Truly data-driven cosmology has been made possible within the last 2-3 decades by observational advances on three major fronts:

We discuss each of these on separate pages. It is important to realize that each set of observations provides a different window on the evolution of the universe. This is in part because each observational set provides a view of the universe at a different look-back time, quantified by the redshift of the radiation reaching us. This is illustrated in an approximate way (not to scale) in the figure below. The CMB radiation we observe in microwaves provides a snapshot of the 'infant universe', whereas observations of supernovae, galaxies and quasars show us conditions in a more evolved universe. The ΛCDM model ties these different pieces of information together in a cohesive picture. If the standard model cannot explain data from all redshift ranges within the observational uncertainties, then there is either the exciting possibility for new physics, or alternatively, the possibility that the observational errors are not well understood.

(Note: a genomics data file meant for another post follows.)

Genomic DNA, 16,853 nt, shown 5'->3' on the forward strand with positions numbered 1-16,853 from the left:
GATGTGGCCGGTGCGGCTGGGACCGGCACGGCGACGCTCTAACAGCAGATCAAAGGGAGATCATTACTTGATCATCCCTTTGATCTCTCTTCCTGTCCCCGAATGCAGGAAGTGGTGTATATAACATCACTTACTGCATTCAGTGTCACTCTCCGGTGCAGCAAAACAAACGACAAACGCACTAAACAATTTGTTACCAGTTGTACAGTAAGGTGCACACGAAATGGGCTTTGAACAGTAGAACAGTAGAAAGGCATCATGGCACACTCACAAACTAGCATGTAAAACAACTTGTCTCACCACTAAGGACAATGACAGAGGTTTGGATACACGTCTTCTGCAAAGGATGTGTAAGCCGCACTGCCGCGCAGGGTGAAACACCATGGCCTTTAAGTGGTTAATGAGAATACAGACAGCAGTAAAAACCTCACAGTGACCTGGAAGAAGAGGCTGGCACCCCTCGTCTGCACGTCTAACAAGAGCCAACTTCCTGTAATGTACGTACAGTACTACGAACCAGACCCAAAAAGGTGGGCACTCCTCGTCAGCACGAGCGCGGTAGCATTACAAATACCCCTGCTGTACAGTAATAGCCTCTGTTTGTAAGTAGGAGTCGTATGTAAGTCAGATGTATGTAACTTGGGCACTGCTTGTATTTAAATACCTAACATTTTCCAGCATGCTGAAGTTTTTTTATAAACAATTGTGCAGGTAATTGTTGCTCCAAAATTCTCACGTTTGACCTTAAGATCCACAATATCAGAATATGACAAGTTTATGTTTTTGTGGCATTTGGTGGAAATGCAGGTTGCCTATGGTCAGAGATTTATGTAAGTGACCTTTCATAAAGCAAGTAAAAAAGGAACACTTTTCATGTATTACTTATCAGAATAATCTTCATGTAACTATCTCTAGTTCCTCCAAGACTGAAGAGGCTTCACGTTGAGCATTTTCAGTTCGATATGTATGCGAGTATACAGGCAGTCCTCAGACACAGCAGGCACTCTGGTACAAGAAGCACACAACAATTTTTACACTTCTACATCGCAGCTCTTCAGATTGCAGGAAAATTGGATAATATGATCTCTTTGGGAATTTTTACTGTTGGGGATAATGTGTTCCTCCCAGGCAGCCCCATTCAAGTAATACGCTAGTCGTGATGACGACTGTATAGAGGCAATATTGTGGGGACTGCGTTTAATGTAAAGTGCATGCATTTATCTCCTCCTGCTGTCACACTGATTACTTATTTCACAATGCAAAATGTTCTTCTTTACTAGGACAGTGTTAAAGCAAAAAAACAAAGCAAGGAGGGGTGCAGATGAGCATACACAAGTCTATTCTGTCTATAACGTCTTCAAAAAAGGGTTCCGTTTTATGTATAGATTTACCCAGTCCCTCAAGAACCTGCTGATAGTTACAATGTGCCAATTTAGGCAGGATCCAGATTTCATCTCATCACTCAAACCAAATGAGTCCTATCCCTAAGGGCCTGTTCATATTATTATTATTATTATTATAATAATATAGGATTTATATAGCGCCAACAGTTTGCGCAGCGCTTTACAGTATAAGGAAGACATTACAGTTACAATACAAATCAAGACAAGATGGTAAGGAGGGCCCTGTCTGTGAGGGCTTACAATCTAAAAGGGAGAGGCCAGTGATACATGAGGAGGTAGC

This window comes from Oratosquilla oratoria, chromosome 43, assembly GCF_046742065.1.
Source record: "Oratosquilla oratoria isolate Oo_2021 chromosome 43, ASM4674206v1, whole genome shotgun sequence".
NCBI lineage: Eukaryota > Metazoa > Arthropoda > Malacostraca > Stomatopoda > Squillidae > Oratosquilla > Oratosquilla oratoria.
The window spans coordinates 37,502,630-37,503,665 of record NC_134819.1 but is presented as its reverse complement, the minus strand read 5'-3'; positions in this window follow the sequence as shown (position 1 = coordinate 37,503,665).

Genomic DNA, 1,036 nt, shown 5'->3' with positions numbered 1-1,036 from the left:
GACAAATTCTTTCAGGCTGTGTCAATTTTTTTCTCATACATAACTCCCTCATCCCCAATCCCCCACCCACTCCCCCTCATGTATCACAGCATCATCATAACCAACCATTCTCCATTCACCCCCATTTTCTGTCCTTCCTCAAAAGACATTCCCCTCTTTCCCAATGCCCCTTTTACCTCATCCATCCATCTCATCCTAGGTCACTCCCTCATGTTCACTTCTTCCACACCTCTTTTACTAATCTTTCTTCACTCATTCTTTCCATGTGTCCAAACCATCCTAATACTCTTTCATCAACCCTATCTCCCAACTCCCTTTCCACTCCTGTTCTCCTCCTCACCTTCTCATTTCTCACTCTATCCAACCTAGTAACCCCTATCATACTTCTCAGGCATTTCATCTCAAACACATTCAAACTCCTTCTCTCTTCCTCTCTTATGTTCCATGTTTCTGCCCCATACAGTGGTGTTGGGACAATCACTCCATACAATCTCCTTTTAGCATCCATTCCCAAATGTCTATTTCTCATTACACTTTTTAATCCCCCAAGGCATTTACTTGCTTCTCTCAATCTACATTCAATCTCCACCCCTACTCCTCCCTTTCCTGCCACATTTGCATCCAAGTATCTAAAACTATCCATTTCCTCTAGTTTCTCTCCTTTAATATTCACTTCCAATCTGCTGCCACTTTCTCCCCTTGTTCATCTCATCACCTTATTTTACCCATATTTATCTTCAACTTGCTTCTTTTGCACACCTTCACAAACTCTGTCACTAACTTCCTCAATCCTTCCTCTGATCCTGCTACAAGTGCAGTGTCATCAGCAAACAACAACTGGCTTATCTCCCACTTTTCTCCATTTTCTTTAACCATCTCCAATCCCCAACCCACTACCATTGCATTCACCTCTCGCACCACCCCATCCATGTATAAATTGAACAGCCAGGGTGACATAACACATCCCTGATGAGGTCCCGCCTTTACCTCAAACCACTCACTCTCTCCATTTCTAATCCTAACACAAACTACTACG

Contributed by the NASA / LAMBDA Archive Team.

A service of the HEASARC and of the Astrophysics Science Division at NASA/GSFC
Goddard Space Flight Center, National Aeronautics and Space Administration
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